During the 1980s, sustainable development became part of ongoing debates regarding on the one hand, the carrying capacity of nature for human use, and on the other hand on global justice, both of which have taken place since the late 1950s [17]. The most frequently cited definition of sustainable development is from the report that officially launched the goal of achieving a sustainable development, “Our Common Future” presented in 1987 by the United Nations World Commission on Environment and Development: “Sustainable development is development that meets the needs of the present without compromising the ability of future generations to meet their own needs” [18] (p. 41). However, the following supplement is often forgotten, thus making the definition above far too narrow: “[Sustainable development] contains within it two key concepts: the concept of ‘needs’, in particular the essential needs of the world’s poor, to which overriding priority should be given; and the idea of limitations imposed by the state of technology and social organization on the environment’s ability to meet present and future needs” (Op. cit). Thus, what can be denoted as the original version of the sustainable development concept contained two core dimensions [19,20]: Ecological and socially equitable sustainable development. The first is about protecting and maintaining all major ecological and global life-support systems, whereas the later can be divided in two subcategories: Generational justice (that future generations should have equal rights to maintain their basic needs) and local and global justice (that everyone today should have equal rights to maintain their basic needs). When applying the goal of sustainable development to any sector of society, it is crucial to bear in mind the original and autorotative definition of the goal to prevent major dilutions—and thus weakening—of the concept [21]. Furthermore, it is important to be aware of the danger that when downscaling the sustainable development goal to the local level, the focus tends to be on the economic aspects and the issue of how to create growth in tourism [22].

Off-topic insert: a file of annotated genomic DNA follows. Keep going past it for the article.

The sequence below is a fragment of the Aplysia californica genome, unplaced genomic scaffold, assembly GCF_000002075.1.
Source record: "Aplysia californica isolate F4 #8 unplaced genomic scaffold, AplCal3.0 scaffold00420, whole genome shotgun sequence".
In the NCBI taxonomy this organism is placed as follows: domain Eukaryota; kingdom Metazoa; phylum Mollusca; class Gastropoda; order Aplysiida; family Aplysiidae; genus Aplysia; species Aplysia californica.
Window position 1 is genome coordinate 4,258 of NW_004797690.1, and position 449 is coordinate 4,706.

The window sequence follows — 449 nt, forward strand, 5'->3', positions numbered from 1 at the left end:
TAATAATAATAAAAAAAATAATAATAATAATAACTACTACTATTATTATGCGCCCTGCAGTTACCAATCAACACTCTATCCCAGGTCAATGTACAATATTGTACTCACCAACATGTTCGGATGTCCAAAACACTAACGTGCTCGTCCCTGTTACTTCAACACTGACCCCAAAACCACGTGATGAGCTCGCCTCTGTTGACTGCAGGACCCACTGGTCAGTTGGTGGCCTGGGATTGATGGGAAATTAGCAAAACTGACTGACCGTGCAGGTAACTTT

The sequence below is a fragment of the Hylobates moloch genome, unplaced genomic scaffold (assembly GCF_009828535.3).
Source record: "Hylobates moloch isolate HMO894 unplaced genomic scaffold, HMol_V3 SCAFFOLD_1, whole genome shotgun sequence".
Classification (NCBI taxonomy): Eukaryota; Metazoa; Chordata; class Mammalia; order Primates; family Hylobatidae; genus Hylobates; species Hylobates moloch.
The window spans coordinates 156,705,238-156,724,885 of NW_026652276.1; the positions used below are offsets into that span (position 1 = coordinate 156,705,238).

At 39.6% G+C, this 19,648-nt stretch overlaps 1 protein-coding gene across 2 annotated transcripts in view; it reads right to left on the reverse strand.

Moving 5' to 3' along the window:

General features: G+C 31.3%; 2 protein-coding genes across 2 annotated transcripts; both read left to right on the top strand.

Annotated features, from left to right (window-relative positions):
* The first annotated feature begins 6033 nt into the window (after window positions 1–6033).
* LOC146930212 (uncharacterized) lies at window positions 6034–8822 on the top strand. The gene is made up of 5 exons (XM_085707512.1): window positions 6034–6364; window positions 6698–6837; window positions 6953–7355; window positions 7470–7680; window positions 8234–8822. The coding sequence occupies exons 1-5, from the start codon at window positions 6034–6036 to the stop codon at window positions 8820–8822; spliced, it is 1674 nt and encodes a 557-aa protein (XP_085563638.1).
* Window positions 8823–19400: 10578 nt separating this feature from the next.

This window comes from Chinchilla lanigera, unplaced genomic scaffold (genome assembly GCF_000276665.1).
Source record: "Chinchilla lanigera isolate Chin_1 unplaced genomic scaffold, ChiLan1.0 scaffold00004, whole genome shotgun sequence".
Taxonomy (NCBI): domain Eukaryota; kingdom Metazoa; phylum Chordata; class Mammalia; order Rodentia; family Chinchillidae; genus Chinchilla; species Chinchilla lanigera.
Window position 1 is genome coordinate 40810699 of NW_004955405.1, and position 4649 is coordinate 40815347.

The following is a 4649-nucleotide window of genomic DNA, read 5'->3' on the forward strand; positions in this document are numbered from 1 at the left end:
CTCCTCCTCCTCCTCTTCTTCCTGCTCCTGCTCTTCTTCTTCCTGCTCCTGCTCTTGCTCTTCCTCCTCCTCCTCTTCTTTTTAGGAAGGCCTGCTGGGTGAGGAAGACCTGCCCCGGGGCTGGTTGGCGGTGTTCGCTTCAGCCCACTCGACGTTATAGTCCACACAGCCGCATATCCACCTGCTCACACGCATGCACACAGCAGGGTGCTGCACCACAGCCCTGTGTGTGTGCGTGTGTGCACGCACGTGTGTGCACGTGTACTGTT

4. The Definitions of Sustainable Tourism